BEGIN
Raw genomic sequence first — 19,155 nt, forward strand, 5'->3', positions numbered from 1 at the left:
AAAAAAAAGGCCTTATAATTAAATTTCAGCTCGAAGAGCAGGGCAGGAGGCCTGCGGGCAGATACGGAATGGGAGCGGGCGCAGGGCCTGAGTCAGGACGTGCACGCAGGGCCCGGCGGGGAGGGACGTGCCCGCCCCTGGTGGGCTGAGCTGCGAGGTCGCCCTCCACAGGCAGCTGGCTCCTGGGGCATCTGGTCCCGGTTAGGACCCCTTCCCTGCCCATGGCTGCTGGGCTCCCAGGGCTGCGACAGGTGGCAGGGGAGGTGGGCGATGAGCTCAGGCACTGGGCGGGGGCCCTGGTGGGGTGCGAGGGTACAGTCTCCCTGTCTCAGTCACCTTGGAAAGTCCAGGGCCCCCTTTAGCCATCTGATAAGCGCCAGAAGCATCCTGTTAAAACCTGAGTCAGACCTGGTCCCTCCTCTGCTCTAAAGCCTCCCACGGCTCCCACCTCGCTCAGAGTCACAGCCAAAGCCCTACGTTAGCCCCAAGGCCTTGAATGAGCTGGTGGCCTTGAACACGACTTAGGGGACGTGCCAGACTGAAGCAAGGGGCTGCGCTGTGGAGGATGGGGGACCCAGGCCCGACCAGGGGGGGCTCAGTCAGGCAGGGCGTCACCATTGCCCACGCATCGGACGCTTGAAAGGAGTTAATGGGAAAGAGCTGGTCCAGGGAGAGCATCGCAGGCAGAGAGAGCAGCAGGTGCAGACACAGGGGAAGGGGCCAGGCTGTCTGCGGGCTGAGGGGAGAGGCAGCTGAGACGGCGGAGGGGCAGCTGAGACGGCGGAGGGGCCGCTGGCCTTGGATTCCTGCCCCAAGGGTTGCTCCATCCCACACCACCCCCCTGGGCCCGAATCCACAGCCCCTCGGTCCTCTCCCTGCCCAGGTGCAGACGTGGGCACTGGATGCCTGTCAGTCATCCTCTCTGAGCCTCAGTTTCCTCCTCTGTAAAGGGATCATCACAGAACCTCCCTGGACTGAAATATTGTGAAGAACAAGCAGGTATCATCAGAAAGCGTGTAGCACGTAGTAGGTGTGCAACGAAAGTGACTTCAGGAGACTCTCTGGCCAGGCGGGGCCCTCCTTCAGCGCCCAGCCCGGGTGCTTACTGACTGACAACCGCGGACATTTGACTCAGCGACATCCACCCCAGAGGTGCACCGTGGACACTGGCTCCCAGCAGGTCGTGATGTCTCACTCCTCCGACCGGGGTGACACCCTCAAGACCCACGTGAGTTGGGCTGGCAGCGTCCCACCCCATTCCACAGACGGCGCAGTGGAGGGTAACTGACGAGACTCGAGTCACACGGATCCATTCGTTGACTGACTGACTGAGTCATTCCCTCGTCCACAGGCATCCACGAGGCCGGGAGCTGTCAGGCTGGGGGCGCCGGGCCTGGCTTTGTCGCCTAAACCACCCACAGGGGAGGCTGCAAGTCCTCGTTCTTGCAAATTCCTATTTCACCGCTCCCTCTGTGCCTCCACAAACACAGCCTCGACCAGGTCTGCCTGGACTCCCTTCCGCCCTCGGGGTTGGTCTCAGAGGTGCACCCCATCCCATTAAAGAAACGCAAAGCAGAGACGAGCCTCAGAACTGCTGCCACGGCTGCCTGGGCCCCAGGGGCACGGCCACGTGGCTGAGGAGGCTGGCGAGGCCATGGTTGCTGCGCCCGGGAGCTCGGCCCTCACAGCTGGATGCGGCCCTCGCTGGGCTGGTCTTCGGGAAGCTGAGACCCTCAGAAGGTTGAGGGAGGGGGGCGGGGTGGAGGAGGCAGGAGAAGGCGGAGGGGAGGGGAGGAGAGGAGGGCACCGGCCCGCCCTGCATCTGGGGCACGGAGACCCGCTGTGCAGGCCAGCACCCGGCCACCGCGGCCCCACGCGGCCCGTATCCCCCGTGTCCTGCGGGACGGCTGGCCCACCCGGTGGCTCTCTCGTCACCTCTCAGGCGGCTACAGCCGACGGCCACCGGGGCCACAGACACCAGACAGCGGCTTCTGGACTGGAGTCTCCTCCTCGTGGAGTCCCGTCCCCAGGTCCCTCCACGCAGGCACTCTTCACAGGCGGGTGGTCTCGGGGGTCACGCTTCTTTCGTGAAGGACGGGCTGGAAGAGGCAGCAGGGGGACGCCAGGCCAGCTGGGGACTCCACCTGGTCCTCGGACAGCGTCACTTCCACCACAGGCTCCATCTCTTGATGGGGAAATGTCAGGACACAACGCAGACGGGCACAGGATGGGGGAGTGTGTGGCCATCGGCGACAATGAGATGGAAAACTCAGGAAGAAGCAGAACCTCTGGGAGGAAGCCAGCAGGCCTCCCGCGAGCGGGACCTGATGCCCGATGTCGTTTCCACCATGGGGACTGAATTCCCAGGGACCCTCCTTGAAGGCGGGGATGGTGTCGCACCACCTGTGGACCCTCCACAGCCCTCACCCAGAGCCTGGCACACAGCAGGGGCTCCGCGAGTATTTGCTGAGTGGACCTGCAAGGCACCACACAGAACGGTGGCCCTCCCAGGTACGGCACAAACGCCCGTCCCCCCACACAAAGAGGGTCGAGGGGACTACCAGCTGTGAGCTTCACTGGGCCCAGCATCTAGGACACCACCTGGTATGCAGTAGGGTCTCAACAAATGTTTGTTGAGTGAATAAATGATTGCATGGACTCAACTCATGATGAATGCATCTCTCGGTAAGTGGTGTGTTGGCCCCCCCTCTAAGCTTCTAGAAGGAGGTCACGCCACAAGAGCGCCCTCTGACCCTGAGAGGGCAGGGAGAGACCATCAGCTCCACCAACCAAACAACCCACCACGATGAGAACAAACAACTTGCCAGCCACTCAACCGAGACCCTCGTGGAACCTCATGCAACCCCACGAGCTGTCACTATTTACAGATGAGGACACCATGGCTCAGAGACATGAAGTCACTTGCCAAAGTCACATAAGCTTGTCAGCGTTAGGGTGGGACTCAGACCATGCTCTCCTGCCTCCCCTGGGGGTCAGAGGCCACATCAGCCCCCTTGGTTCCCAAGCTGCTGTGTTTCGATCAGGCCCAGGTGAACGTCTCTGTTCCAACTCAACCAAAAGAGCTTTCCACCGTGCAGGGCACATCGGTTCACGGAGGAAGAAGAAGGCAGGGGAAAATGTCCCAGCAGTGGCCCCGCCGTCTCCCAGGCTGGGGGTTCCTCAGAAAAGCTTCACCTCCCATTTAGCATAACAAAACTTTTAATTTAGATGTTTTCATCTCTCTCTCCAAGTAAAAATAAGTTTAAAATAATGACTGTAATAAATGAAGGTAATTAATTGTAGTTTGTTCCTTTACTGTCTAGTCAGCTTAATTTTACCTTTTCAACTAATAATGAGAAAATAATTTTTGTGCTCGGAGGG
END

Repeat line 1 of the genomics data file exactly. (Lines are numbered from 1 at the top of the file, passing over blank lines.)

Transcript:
Raw genomic sequence first — 19,155 nt, forward strand, 5'->3', positions numbered from 1 at the left: